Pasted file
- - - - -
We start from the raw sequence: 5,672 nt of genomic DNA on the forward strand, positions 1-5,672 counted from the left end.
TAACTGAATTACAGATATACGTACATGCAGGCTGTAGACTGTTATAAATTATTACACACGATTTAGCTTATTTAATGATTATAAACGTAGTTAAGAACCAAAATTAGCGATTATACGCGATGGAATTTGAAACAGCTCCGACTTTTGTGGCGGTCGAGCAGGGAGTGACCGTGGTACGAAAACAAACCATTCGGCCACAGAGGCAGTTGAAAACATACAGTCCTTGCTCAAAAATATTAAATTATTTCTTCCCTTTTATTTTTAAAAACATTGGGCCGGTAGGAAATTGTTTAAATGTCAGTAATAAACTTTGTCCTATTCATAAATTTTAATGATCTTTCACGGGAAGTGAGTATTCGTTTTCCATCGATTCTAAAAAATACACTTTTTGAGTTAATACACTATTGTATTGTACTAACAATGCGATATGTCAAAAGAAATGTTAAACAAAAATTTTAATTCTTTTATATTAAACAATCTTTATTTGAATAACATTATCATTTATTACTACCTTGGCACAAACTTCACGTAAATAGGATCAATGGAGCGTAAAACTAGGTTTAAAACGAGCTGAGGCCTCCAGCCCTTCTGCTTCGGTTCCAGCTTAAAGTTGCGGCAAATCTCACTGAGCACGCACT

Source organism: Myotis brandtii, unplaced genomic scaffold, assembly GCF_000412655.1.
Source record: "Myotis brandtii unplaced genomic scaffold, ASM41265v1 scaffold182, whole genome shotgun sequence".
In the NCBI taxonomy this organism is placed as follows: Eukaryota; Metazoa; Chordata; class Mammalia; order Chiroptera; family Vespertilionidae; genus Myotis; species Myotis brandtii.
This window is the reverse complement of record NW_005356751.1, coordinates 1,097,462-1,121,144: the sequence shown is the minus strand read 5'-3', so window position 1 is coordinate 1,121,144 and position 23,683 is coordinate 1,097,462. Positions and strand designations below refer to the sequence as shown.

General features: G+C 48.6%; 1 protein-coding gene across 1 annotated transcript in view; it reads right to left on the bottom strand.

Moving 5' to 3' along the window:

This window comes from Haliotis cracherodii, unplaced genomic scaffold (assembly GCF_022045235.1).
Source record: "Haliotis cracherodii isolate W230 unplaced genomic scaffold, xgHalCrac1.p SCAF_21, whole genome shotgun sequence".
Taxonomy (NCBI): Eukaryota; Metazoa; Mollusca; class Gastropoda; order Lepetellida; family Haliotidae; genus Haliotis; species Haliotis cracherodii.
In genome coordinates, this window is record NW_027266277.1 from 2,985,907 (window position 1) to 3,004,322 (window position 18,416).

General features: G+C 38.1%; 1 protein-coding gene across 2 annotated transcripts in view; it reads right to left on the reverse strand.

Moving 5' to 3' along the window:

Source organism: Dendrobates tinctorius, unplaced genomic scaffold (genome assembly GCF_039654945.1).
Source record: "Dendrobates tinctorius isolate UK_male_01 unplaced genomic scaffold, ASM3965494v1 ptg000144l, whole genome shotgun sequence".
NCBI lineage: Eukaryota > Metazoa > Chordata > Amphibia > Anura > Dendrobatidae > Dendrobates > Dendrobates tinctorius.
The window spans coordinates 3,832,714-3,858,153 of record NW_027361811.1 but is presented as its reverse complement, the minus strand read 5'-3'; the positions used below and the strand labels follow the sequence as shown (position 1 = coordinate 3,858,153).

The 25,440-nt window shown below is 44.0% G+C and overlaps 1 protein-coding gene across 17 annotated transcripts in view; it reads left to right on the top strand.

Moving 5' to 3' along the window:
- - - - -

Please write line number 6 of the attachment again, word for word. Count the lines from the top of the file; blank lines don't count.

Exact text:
This window is the reverse complement of record NW_005356751.1, coordinates 1,097,462-1,121,144: the sequence shown is the minus strand read 5'-3', so window position 1 is coordinate 1,121,144 and position 23,683 is coordinate 1,097,462. Positions and strand designations below refer to the sequence as shown.